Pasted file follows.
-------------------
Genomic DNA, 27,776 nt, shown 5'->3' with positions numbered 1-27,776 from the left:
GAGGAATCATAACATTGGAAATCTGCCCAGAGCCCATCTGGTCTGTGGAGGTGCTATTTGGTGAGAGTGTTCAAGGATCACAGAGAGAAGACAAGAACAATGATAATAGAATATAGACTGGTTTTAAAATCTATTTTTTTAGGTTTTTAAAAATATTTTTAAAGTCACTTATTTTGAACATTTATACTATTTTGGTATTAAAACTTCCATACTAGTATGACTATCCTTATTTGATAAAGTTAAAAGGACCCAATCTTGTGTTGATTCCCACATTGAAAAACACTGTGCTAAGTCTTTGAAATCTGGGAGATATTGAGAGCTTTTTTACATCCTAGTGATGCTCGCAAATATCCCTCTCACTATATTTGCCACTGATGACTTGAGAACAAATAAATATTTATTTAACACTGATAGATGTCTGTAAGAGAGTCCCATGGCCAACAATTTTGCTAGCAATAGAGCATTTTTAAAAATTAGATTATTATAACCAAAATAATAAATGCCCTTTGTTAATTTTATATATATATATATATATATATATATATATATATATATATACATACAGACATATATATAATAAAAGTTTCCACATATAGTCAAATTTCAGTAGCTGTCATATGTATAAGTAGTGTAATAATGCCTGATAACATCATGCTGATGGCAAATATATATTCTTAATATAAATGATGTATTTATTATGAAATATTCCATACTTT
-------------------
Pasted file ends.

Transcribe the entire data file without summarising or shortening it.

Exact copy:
Genomic DNA, 27,776 nt, shown 5'->3' with positions numbered 1-27,776 from the left:
GAGGAATCATAACATTGGAAATCTGCCCAGAGCCCATCTGGTCTGTGGAGGTGCTATTTGGTGAGAGTGTTCAAGGATCACAGAGAGAAGACAAGAACAATGATAATAGAATATAGACTGGTTTTAAAATCTATTTTTTTAGGTTTTTAAAAATATTTTTAAAGTCACTTATTTTGAACATTTATACTATTTTGGTATTAAAACTTCCATACTAGTATGACTATCCTTATTTGATAAAGTTAAAAGGACCCAATCTTGTGTTGATTCCCACATTGAAAAACACTGTGCTAAGTCTTTGAAATCTGGGAGATATTGAGAGCTTTTTTACATCCTAGTGATGCTCGCAAATATCCCTCTCACTATATTTGCCACTGATGACTTGAGAACAAATAAATATTTATTTAACACTGATAGATGTCTGTAAGAGAGTCCCATGGCCAACAATTTTGCTAGCAATAGAGCATTTTTAAAAATTAGATTATTATAACCAAAATAATAAATGCCCTTTGTTAATTTTATATATATATATATATATATATATATATATATATATATATACATACAGACATATATATAATAAAAGTTTCCACATATAGTCAAATTTCAGTAGCTGTCATATGTATAAGTAGTGTAATAATGCCTGATAACATCATGCTGATGGCAAATATATATTCTTAATATAAATGATGTATTTATTATGAAATATTCCATACTTT